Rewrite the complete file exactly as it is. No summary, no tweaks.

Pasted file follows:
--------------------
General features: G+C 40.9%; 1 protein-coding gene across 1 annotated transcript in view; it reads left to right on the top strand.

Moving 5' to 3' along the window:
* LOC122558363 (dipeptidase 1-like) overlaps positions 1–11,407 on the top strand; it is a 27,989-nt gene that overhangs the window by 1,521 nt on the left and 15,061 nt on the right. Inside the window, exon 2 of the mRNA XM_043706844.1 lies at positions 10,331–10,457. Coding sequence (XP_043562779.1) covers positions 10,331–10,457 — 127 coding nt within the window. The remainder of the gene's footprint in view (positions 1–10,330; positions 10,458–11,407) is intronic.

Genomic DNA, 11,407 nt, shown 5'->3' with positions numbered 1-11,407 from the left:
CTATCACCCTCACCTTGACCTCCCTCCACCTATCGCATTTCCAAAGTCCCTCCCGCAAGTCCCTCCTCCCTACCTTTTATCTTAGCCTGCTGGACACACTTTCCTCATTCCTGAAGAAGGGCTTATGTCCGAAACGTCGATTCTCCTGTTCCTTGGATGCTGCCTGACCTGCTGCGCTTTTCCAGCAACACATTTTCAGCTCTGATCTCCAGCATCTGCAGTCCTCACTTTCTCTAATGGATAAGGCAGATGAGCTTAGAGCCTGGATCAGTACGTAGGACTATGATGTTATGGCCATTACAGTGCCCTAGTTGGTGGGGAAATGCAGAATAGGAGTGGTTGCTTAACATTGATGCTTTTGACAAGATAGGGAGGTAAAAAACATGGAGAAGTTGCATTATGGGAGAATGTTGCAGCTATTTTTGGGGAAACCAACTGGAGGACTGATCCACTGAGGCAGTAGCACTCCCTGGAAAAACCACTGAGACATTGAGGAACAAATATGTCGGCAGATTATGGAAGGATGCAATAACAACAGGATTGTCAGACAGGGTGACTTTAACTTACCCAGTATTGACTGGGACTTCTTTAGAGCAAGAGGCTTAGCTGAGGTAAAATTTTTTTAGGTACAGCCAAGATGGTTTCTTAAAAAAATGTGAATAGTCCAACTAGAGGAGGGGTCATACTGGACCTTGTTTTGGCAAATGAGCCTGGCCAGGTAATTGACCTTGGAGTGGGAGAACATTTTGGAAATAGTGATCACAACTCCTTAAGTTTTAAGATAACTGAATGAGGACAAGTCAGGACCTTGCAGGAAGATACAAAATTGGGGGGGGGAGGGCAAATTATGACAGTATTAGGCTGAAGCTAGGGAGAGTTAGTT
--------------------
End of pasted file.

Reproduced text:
General features: G+C 40.9%; 1 protein-coding gene across 1 annotated transcript in view; it reads left to right on the top strand.

Moving 5' to 3' along the window:
* LOC122558363 (dipeptidase 1-like) overlaps positions 1–11,407 on the top strand; it is a 27,989-nt gene that overhangs the window by 1,521 nt on the left and 15,061 nt on the right. Inside the window, exon 2 of the mRNA XM_043706844.1 lies at positions 10,331–10,457. Coding sequence (XP_043562779.1) covers positions 10,331–10,457 — 127 coding nt within the window. The remainder of the gene's footprint in view (positions 1–10,330; positions 10,458–11,407) is intronic.

Genomic DNA, 11,407 nt, shown 5'->3' with positions numbered 1-11,407 from the left:
CTATCACCCTCACCTTGACCTCCCTCCACCTATCGCATTTCCAAAGTCCCTCCCGCAAGTCCCTCCTCCCTACCTTTTATCTTAGCCTGCTGGACACACTTTCCTCATTCCTGAAGAAGGGCTTATGTCCGAAACGTCGATTCTCCTGTTCCTTGGATGCTGCCTGACCTGCTGCGCTTTTCCAGCAACACATTTTCAGCTCTGATCTCCAGCATCTGCAGTCCTCACTTTCTCTAATGGATAAGGCAGATGAGCTTAGAGCCTGGATCAGTACGTAGGACTATGATGTTATGGCCATTACAGTGCCCTAGTTGGTGGGGAAATGCAGAATAGGAGTGGTTGCTTAACATTGATGCTTTTGACAAGATAGGGAGGTAAAAAACATGGAGAAGTTGCATTATGGGAGAATGTTGCAGCTATTTTTGGGGAAACCAACTGGAGGACTGATCCACTGAGGCAGTAGCACTCCCTGGAAAAACCACTGAGACATTGAGGAACAAATATGTCGGCAGATTATGGAAGGATGCAATAACAACAGGATTGTCAGACAGGGTGACTTTAACTTACCCAGTATTGACTGGGACTTCTTTAGAGCAAGAGGCTTAGCTGAGGTAAAATTTTTTTAGGTACAGCCAAGATGGTTTCTTAAAAAAATGTGAATAGTCCAACTAGAGGAGGGGTCATACTGGACCTTGTTTTGGCAAATGAGCCTGGCCAGGTAATTGACCTTGGAGTGGGAGAACATTTTGGAAATAGTGATCACAACTCCTTAAGTTTTAAGATAACTGAATGAGGACAAGTCAGGACCTTGCAGGAAGATACAAAATTGGGGGGGGGAGGGCAAATTATGACAGTATTAGGCTGAAGCTAGGGAGAGTTAGTT